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Science

Weekly Review

A Small Family. While being questioned about his abuses of power, ousted 82-year-old Egyptian president Hosni Mubarak reportedly suffered a heart attack and was rushed to a hospital in the…

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Weekly Review

A kinkajou, 1886. Less than an hour and a half before a budget-negotiation stalemate would have necessitated the first U.S. government shutdown since 1995, Democrats and Republicans worked out a…

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Findings

Scientists found a strong correlation between a neighborhood’s liquor-store density and risky drinking among its African-American women; that among U.S. Internet daters, black men are much likelier to seek white…

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Weekly Review

The wire master and his puppets, 1875. A 9.0-magnitude earthquake in northeast Japan triggered a massive tsunami, killing at least 10,000 people in what Prime Minister Naoto Kan called the…

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Findings

Luc Montagnier, corecipient of the 2008 Nobel Prize in Medicine for discovering HIV, claimed to have teleported DNA. Montagnier described an experiment wherein DNA’s faint electromagnetic signature made an “imprint”…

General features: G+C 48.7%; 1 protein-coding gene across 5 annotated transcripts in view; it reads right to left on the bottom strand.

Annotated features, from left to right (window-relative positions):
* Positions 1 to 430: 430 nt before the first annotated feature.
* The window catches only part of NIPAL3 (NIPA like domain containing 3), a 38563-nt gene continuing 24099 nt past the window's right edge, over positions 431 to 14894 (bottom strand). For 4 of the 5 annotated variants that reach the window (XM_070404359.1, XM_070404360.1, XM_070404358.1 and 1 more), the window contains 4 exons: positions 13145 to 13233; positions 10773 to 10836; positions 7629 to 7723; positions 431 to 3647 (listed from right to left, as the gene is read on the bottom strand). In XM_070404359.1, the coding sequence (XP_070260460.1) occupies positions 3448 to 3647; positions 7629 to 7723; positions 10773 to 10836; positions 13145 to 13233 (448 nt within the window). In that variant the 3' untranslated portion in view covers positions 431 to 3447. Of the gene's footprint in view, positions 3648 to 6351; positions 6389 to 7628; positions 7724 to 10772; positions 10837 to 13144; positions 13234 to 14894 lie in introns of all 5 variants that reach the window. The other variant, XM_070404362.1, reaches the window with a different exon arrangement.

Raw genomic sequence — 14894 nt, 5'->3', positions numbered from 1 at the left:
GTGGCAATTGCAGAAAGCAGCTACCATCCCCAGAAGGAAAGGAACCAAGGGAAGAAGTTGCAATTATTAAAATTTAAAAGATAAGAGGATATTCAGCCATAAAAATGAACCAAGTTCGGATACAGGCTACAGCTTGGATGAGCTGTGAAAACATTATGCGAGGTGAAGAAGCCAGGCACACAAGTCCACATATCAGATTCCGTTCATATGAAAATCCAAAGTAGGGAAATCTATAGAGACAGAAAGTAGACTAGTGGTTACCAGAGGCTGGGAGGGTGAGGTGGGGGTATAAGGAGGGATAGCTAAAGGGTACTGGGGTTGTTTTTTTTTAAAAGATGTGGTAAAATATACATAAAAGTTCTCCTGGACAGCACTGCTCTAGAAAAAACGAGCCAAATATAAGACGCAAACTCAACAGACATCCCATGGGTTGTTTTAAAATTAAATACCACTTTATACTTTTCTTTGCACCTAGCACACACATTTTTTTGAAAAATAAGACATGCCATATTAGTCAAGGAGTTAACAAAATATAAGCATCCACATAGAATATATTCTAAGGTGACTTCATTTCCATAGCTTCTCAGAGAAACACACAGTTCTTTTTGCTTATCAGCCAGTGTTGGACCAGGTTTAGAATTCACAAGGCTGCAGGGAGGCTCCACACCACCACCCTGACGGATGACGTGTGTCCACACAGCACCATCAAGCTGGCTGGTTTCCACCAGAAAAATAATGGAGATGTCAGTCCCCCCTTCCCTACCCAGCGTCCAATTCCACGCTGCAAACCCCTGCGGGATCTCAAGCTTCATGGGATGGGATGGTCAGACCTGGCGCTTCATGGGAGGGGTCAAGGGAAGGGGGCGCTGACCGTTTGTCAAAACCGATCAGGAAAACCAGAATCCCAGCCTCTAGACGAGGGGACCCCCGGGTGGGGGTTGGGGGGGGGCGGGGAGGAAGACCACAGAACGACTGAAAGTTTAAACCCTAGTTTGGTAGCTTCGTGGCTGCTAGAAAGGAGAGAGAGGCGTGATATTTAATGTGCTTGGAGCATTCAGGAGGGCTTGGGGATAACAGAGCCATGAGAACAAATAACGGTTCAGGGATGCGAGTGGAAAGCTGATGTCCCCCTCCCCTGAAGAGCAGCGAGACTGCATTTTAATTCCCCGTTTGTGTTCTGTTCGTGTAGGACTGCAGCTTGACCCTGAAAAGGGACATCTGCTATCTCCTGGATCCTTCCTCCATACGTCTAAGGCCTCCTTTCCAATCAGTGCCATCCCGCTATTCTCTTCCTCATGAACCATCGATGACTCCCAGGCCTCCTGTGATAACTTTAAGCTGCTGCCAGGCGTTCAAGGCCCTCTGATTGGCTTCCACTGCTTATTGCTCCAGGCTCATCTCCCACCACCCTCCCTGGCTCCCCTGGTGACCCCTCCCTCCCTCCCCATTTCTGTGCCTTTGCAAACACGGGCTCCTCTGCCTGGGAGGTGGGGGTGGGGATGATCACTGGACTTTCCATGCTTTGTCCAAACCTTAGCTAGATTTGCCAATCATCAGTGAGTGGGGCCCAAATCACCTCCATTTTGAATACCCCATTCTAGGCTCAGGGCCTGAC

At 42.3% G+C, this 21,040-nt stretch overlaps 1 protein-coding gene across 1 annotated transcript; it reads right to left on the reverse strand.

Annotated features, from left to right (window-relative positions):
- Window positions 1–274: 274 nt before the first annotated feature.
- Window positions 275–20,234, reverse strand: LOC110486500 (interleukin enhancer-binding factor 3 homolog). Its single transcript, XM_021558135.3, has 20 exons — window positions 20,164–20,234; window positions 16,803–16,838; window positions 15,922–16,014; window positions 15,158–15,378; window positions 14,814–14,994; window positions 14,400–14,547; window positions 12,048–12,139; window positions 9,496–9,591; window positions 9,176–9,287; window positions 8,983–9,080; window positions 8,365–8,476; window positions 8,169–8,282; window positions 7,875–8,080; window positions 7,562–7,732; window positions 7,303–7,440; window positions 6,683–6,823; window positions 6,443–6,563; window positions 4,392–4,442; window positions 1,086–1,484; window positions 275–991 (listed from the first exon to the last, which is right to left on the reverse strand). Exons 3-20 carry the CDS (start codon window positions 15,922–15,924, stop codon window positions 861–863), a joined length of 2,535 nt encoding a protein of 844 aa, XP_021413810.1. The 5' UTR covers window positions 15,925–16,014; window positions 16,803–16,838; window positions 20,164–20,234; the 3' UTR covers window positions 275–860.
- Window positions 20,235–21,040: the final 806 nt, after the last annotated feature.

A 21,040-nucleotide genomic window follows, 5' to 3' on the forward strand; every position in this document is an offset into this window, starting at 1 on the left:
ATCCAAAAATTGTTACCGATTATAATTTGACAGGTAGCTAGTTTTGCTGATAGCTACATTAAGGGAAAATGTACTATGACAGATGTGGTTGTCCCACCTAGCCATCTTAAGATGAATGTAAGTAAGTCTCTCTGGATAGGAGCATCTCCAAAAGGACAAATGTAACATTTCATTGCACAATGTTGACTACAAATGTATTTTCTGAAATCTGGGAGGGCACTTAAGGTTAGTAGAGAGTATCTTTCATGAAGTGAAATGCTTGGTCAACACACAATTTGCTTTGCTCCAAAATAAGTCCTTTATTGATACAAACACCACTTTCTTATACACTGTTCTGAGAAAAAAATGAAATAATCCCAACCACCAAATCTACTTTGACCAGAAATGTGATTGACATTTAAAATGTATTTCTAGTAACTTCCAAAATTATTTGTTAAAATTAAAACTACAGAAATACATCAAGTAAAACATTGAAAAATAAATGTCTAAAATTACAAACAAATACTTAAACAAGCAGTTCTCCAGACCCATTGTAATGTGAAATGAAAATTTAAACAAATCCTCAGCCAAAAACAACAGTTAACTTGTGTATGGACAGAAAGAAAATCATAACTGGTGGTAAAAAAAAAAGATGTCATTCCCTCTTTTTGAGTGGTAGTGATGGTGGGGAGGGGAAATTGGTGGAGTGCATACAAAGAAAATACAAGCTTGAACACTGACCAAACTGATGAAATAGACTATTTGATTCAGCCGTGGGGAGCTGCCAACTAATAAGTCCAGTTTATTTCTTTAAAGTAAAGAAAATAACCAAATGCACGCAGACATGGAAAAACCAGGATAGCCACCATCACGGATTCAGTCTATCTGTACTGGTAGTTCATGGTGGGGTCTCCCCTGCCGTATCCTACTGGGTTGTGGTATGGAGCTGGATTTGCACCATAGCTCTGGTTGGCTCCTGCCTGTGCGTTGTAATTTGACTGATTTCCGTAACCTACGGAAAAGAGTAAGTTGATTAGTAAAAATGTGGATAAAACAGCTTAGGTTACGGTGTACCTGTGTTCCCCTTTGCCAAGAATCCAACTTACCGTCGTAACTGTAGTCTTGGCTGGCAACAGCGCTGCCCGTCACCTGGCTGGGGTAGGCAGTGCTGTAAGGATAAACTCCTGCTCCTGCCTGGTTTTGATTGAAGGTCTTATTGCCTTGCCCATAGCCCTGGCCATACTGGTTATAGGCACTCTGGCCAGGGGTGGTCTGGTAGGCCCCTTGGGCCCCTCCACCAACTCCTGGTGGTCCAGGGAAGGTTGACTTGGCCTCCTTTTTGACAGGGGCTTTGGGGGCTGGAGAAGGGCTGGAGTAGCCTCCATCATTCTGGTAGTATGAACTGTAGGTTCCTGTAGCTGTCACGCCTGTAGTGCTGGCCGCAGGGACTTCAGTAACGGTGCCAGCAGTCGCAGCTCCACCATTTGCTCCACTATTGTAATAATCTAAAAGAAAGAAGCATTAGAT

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Weekly Review

A kinkajou, 1886. Throughout the Middle East, revolutionaries and rulers struggled against one another. In Libya, the arrest of human-rights activist Fathi Terbil sparked antigovernment protests, prompting 20,000 people to…

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Findings

Scientists turned white ibises gay by feeding them mercury, found that pale-skinned whales sunburn more easily, discovered a new bacterium in the rust of the Titanic, and confirmed the authenticity…

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Findings

The practice of black magic and the popularity of the Harry Potter franchise were both endangering India’s wild owls. American herpetologists traveled to a restaurant in Vietnam to examine a…

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Weekly Review

A kinkajou, 1886. Letter bombs made from videocassette boxes, gunpowder, and nine-volt batteries exploded at the Chilean and Swiss embassies in Rome, injuring two. The Informal Federation of Anarchists claimed…

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